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Handhelds, huh?

I still just don't understand the push to get any kind of mobile device into the hands of every kid, whether they need it or not.
Written by Christopher Dawson, Contributor

I still just don't understand the push to get any kind of mobile device into the hands of every kid, whether they need it or not.  My last post outlined why I believe that every teacher should have a dedicated computer; in most cases, a laptop on every teacher's desk actually makes a lot of sense.  I'll also be the first to advocate (or at least the second, after my fellow blogger, Marc Wagner) for widespread access to up-to-date computer labs.  However, a recent news item posted in Ed Tech shows the lengths to which districts will go to jump on the technology bandwagon.

The article described an effort by a Kansas school district to supply the majority of its older students with Palm TX handheld computers.  According to the Associated Press,

"the students mainly use Palms to write compositions, create spreadsheets for math, science or other subjects, and to present projects or assignments."

Although the district also invested in many keyboards for text input, I really need to question whether this actually provides any benefit to the students.  Have you ever used a Palm Pilot to create a spreadsheet?  How about to write anything longer than a quick email?  It's  not pretty.  Handhelds certainly have their place and recent advances have brought some very cool features to these little devices.  Email, contacts, to do lists, and even mobile presentations make them outstanding laptop alternatives for many professionals.  However, this strikes me as technology for technology's sake rather than as a useful tool for students.

The article did note that

"In language arts, all the school's literature books are in eBook format so students can read them, highlight text, bookmark pages, take notes and look up words in the dictionary."

While this is actually a nice use of the technology, it's nothing that can't be accomplished with paper, a pencil, a highlighter, a notepad, and (go figure) a dictionary.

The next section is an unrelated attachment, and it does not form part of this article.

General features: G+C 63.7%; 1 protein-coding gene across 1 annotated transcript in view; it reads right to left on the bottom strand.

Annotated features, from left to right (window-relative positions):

So what is gained through the investment in 2300 Palms?  While these particular models list for almost $300 a piece, we can assume that the district paid far less.  Yet even at $200 a piece with the keyboards (an educated guess here, and probably conservative), the district would have spent $460,000.  We also learn from the article that this represents a doubling of its current investment in handhelds.  So now we're looking at close to a million dollars spent on little bitty computers of dubious value to students from a district that eschewed laptops due to budget constraints.

How many labs could be lifecycle funded for a cool million?  I'm talking about real computers that could be widely used by a lot of students, easily integrated into classroom work, and on which students could actually type a real research paper in Word.  The answer is quite a few.  

Every student doesn't need a laptop, nor does every student need some bit of technology on their desks (or their pockets, or their palms).  What every student does need is reasonable access to the Internet and solid tools for creating documents and presentations.  If I can't buy into OLPC, I certainly can't find any way to justify OPPC (One Palm Per Child). 

 

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